A row emerged in Highland Council’s chamber yesterday in the wake of last week’s poor Best Value report by the Audit Commission.
The report described a ‘disappointing performance’ by the council and said the local authority needs to quicken the pace of change to close budget gaps and to engage staff, councillors and communities in transforming the council for the difficult future ahead.
At the corporate resources committee, Opposition councillors laid the blame squarely at the door of the current Administration, before being sharply reminded by ruling councillors that the audit went back a full ten years, taking in time when the SNP was in a coalition administration.
Joint SNP group leader Ian Cockburn said: “This political leadership have to look in the mirror what they’ve been doing in last four or five years especially.
“Every year we’ve had report after report promising savings that never materialised, and we’ve taken from reserves, which gives us a big problem.”
Tory group leader Andrew Jarvie said the Audit Commission’s report was “disappointing but not surprising”.
He said: “There has been a lack of accountability, and a failure to change the culture, including in this chamber.
“We only react with a consultation when we realise the public don’t like something, we’re always on the back foot, a year behind, in a perpetual cycle of never being able to achieve things at the right time.”
Councillors recriminated with each other over the Audit Commission’s report pointing to the council offering voluntary redundancy schemes without proper workforce planning as being an important factor in its current financial difficulties.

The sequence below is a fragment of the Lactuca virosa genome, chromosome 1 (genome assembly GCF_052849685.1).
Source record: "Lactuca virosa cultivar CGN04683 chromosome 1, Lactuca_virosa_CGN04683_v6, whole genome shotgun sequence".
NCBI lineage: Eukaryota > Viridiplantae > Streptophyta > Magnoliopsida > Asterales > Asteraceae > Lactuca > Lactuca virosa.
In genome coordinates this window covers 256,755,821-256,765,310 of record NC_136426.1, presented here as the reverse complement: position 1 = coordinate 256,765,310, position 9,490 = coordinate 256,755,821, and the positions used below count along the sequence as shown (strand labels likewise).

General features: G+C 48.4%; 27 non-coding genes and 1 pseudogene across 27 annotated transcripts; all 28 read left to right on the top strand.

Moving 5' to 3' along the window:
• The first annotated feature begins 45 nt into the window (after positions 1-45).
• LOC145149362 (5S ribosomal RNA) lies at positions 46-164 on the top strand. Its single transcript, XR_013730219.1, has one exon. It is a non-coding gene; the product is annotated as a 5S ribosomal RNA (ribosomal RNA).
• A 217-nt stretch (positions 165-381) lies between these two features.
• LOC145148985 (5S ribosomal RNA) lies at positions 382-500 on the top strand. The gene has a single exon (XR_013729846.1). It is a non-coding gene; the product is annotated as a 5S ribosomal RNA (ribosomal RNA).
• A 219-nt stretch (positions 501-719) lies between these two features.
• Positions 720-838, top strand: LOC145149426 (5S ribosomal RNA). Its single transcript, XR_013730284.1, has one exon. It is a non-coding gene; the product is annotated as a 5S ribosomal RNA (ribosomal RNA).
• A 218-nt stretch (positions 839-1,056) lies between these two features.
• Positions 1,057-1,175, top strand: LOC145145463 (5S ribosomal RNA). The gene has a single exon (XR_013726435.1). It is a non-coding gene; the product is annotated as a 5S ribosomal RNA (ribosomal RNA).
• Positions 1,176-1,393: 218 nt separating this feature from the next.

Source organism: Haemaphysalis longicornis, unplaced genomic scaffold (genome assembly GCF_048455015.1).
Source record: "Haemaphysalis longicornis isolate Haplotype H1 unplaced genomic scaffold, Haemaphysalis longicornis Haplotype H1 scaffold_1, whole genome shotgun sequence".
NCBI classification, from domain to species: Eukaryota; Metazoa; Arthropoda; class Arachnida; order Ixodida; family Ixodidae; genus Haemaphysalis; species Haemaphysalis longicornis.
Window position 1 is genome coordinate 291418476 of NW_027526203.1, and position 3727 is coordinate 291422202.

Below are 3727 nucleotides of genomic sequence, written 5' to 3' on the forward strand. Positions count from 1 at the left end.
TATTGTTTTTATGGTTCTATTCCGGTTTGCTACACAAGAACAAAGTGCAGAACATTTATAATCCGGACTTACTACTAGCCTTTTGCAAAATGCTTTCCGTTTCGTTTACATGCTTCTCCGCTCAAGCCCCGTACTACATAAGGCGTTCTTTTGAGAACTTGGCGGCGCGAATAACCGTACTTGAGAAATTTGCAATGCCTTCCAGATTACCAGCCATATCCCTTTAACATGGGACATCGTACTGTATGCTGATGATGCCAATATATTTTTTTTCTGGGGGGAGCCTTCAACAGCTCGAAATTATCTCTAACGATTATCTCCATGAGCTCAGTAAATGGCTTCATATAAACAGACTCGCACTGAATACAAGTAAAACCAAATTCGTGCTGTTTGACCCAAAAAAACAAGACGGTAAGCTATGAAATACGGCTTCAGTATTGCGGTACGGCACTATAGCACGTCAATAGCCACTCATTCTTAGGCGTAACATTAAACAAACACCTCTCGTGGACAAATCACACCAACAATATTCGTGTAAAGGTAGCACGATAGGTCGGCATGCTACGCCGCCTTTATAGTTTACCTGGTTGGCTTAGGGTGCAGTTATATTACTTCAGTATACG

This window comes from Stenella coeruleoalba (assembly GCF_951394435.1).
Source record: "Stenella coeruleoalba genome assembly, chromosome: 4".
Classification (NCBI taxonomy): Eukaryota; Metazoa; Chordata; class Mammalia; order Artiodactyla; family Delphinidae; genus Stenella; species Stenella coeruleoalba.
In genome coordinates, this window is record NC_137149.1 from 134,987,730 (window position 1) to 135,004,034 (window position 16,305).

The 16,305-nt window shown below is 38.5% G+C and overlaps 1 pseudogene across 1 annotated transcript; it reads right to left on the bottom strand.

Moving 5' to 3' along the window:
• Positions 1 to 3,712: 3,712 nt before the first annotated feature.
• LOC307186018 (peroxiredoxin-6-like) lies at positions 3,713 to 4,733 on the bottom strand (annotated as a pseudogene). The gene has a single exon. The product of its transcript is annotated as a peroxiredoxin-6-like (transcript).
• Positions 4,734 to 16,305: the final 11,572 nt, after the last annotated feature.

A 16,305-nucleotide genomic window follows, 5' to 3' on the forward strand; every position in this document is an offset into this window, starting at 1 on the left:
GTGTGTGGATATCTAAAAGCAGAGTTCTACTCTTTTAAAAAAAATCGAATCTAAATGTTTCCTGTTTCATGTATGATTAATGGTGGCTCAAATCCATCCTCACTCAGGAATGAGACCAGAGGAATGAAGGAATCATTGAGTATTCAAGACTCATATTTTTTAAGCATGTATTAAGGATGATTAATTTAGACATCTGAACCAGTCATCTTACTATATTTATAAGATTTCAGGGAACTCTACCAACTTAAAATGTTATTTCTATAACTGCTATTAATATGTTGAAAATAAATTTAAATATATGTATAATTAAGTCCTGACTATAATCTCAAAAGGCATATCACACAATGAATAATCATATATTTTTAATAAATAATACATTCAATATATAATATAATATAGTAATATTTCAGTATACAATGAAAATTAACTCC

Other councillors pointed out that the council had chosen to freeze council tax for several years, also an important loss of income.
Budget leader Alister Mackinnon said changes brought in by chief executive Donna Manson since her appointment in 2018 meant the council was now in a far stronger position with better governance and accountability.
He said: “Had the Audit Commission done their report next year, it would show a far better picture.”
The blood-letting overshadowed efforts by the council Administration to highlight an improving financial situation, with a balanced budget likely at the end of this financial year.
A net underspend of £450,000 is forecast, with accompanied by caveats that this projection could be blown out of the water by bad winter weather or unpredictable social work needs.